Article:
Thus far the effort has yielded only waivers to inspect oil fields, but industry spokesmen like Conoco CEO Archie Dunham predict that a "window of opportunity" will open next year. To exploit it, oil interests have pressed into service a collection of former high-ranking government officials with connections both at the State Department and in the Arab world. Perhaps the most prominent is Herman Cohen, a former assistant secretary of state who now runs a consulting firm with clients hoping to do business in Africa. Cohen is sanguine about the prospects for closer relations with Tripoli. Asked whether the bombing of Pan Am Flight 103 poses an insurmountable barrier, he replies, "There's insurmountable and there's insurmountable.... To hold out for a change of regime will put a halt to progress." Cohen's business partner, James Woods, who handled Libya policy at the Pentagon during the '80s, is more broad-minded still: "Shooting down Pan Am 103 was unacceptable. But so was shooting down the Iranian Airbus." The victims' families, he predicts, "will have to settle for what they settle for."
But if Cohen tells Americans uncomfortable truths, his message for Qaddafi is less confrontational. Cohen visited the dictator last year on behalf of then-client Kamel Ghribi, a Tunisian-born oil tycoon and associate of Qaddafi's. A memo written by another of Ghribi's U.S. consultants described the visit:
According to Mr. Ghribi the purpose of our visit was to be thanked by the Leader [Qaddafi] for our efforts made to break the Pan Am 103 deadlock. He credited us with helping to persuade Abdullah Senussi [a Qaddafi sidekick who has been convicted in absentia by a French court for blowing up a French passenger jet] and others that the delivery of the two accused was in the best interests of Libya.... Cohen opened the meeting by congratulating the Leader for his courage and wisdom shown by delivering the accused PA 103 bombers for trial. He encouraged the Leader to take full advantage of the dialogue with the United States through the channel recently opened at the U.N. by the U.S. government and the Secretary-General.
Qaddafi responded to this suggestion by launching into a rant against Israel's influence on U.S. policy, one with which, according to the memo, "neither Ambassador Cohen nor I attempted to argue."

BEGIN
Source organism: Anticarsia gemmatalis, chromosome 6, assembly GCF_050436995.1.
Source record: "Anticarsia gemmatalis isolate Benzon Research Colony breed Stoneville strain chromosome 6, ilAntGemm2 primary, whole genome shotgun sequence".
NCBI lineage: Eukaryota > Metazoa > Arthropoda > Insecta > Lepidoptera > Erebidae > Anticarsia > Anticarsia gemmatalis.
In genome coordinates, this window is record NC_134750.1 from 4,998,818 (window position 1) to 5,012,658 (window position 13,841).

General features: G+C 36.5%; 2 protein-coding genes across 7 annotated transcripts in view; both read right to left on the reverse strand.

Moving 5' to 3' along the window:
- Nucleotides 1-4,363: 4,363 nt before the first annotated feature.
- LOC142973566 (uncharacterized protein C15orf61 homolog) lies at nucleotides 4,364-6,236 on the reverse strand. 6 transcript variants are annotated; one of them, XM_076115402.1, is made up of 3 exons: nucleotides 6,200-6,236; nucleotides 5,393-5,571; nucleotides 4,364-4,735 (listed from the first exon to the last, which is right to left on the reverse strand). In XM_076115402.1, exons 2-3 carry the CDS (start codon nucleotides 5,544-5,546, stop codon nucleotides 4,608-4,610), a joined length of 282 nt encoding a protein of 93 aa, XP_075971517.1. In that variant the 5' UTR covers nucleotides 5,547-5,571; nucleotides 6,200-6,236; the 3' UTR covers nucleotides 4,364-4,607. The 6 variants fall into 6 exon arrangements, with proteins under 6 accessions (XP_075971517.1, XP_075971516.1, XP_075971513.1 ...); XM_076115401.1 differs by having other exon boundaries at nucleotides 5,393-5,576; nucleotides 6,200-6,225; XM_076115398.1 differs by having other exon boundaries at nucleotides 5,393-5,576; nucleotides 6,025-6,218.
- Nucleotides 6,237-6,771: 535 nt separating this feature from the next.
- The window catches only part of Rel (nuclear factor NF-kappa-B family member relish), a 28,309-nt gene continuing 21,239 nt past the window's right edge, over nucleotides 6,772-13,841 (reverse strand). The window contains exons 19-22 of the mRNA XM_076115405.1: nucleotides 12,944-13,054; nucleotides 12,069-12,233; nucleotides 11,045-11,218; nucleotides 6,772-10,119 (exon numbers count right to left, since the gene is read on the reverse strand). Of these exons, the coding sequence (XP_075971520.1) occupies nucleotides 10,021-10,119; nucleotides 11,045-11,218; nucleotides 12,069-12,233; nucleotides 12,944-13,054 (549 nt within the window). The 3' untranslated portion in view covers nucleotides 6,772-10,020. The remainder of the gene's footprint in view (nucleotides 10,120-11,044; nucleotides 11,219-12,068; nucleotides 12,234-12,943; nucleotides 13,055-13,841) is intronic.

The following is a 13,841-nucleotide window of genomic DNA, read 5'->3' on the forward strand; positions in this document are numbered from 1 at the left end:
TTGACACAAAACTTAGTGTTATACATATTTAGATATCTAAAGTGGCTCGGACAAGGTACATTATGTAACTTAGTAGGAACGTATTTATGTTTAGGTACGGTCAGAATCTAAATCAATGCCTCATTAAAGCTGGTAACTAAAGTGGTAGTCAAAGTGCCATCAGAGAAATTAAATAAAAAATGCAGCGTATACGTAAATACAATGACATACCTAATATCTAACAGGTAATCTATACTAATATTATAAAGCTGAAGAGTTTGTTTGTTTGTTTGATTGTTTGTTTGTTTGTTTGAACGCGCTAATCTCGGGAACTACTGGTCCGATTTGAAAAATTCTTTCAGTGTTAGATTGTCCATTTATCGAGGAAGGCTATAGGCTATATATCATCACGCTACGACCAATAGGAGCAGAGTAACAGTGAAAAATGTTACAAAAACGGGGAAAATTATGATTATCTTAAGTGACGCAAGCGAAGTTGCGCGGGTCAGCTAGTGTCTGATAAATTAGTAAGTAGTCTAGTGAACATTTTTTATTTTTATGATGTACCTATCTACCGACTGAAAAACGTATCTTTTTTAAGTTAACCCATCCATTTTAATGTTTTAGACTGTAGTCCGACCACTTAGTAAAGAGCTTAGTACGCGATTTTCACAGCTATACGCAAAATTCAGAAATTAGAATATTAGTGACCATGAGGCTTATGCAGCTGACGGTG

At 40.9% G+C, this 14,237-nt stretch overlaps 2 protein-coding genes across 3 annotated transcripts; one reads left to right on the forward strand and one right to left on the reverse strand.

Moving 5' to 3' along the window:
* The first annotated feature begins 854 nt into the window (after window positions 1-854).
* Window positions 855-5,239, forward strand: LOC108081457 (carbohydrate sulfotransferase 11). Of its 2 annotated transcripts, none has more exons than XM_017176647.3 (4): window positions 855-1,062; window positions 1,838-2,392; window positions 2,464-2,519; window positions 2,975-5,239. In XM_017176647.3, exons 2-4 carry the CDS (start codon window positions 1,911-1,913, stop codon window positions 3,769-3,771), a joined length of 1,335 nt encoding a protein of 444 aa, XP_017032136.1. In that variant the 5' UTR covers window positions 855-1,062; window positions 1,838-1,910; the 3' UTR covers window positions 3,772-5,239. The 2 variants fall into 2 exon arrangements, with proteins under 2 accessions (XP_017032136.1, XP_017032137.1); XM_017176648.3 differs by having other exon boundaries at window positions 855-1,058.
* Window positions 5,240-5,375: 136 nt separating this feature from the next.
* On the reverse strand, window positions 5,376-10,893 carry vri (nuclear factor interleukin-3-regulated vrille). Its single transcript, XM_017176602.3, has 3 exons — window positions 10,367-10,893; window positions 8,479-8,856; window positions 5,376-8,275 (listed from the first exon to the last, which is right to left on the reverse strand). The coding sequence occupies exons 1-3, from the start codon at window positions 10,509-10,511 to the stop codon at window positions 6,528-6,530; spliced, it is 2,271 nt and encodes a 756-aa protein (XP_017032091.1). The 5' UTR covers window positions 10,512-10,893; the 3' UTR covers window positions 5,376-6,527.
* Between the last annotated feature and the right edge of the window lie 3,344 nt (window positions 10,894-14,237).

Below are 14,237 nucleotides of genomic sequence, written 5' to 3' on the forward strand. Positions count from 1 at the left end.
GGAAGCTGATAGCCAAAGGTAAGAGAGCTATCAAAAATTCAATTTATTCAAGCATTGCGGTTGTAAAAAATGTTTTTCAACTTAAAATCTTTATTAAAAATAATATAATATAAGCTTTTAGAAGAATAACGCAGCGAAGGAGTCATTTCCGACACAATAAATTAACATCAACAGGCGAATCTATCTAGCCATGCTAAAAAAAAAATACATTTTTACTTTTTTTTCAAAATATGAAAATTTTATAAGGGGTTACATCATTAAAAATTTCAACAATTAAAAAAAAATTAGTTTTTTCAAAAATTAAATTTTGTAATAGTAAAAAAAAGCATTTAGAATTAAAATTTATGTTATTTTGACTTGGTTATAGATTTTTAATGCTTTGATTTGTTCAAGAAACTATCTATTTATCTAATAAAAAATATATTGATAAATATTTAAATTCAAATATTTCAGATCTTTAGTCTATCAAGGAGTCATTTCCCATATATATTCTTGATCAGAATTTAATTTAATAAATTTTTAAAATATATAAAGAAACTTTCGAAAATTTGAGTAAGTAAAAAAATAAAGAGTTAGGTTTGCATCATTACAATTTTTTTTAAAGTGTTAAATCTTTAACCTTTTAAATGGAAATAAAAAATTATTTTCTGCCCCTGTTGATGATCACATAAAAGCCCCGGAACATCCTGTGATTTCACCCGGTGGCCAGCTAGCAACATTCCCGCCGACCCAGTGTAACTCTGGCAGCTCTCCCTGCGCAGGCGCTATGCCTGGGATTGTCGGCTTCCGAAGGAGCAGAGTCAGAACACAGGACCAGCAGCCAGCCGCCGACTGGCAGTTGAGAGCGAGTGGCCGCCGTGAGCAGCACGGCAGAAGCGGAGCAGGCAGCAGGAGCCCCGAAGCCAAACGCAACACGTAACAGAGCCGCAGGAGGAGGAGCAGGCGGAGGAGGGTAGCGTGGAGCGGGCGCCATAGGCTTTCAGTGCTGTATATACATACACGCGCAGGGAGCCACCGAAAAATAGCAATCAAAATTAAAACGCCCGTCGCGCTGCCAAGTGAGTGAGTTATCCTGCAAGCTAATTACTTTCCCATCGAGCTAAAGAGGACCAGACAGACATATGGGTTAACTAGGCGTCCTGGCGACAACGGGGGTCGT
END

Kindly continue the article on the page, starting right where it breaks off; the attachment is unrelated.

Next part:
Nor is Cohen the only former assistant secretary of state whom Ghribi has retained. Robert Pelletreau, who handled Near East affairs in the Bush and Clinton administrations, has also offered his legal services, along with advice on, for example, how Libya might improve its image during the Kosovo conflict. Pelletreau has advice for Americans, too. "[T]he loosening trend evident in U.S. policy during 1999," he observes in a monthly report for companies doing business in the Middle East, "indicates that alert energy companies can and should be preparing for the day when the door is again open for them to operate in [Libya, Iraq, and Iran]." Other Libya boosters put it even more bluntly. "We have oil interests and the potential to make more money," says Milton Viorst, an American journalist who has traveled to Libya to interview Qaddafi. "If we don't go in and make the money, the Germans and French will do it for us." As for the families of those killed above Lockerbie, Scotland, Viorst adds, "It won't serve our interests to have our Libya policy determined by a grudge. We cannot allow one organization to be the determinant of Libya policy."
In fact, the Pan Am 103 families aren't the only "organization" with an interest in Libya policy, as Viorst well knows. He, along with Cohen and a gallery of former U.S. officials and academics sympathetic to Qaddafi, has participated in the newly formed U.S.-Libya Dialogue Group. The group, which has met with current and former Libyan officials, aims to inform Americans about the "New Libya" and recommends "getting past the Lockerbie issue," according to one of its members. Though ostensibly sponsored by a Dutch university, U.S. officials and even some participants suspect the organization acts at the behest of the Libyan government. "The group's travel expenses--their airfare, hotels, everything--are bought and paid for by Qaddafi," says Ray Takeyh, a Libya expert who received an invitation to join the organization. Indeed, the U.S. government prohibited Americans from attending the group's most recent conference in--where else?--Libya.